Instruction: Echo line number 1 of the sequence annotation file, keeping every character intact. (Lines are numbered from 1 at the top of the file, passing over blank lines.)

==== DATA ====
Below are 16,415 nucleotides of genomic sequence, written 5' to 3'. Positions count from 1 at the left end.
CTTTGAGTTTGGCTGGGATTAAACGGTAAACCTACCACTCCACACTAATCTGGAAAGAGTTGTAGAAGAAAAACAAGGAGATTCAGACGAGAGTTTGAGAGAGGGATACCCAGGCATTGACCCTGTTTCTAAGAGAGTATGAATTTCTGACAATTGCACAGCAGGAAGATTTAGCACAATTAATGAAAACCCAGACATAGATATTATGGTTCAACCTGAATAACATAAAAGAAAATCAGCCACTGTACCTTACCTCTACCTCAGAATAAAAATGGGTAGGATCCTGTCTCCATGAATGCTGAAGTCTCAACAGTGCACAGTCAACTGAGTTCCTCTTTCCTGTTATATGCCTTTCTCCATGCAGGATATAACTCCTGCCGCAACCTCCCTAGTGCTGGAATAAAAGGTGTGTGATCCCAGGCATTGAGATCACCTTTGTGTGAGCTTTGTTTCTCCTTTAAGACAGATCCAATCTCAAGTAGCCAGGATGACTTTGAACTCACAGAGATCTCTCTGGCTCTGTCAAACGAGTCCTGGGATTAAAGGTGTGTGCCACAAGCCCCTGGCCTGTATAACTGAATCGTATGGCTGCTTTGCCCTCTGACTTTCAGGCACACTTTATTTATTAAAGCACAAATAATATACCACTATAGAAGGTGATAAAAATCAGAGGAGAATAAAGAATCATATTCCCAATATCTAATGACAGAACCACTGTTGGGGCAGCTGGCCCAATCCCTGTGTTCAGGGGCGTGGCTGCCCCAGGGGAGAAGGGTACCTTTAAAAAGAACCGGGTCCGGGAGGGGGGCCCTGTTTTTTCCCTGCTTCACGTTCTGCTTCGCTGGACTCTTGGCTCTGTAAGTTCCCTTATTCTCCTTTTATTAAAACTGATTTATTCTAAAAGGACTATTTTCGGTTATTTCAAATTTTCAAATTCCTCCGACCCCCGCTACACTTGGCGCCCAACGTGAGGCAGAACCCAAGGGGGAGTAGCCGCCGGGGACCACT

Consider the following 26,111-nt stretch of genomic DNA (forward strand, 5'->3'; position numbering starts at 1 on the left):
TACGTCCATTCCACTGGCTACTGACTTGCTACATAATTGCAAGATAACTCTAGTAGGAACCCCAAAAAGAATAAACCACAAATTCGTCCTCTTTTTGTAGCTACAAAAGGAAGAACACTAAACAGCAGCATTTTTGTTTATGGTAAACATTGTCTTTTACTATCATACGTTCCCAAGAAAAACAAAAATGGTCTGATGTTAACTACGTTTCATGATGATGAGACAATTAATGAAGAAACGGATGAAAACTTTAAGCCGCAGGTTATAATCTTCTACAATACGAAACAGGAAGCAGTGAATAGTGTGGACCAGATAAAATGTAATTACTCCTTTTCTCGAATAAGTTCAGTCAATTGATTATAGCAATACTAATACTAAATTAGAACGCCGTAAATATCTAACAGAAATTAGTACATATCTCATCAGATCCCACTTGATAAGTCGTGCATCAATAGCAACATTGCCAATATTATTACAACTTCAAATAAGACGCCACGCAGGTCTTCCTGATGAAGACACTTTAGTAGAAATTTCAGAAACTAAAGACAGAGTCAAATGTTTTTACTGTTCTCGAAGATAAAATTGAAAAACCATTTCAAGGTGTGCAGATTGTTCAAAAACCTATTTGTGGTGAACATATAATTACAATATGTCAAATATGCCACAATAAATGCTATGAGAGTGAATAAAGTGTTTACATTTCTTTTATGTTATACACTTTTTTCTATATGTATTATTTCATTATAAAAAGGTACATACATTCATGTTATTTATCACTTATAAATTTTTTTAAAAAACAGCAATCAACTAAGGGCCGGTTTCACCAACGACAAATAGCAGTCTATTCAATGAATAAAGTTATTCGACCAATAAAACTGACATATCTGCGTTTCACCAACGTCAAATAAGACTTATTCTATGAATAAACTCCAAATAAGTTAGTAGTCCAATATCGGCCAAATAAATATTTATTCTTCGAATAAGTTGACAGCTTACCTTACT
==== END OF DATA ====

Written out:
Below are 16,415 nucleotides of genomic sequence, written 5' to 3'. Positions count from 1 at the left end.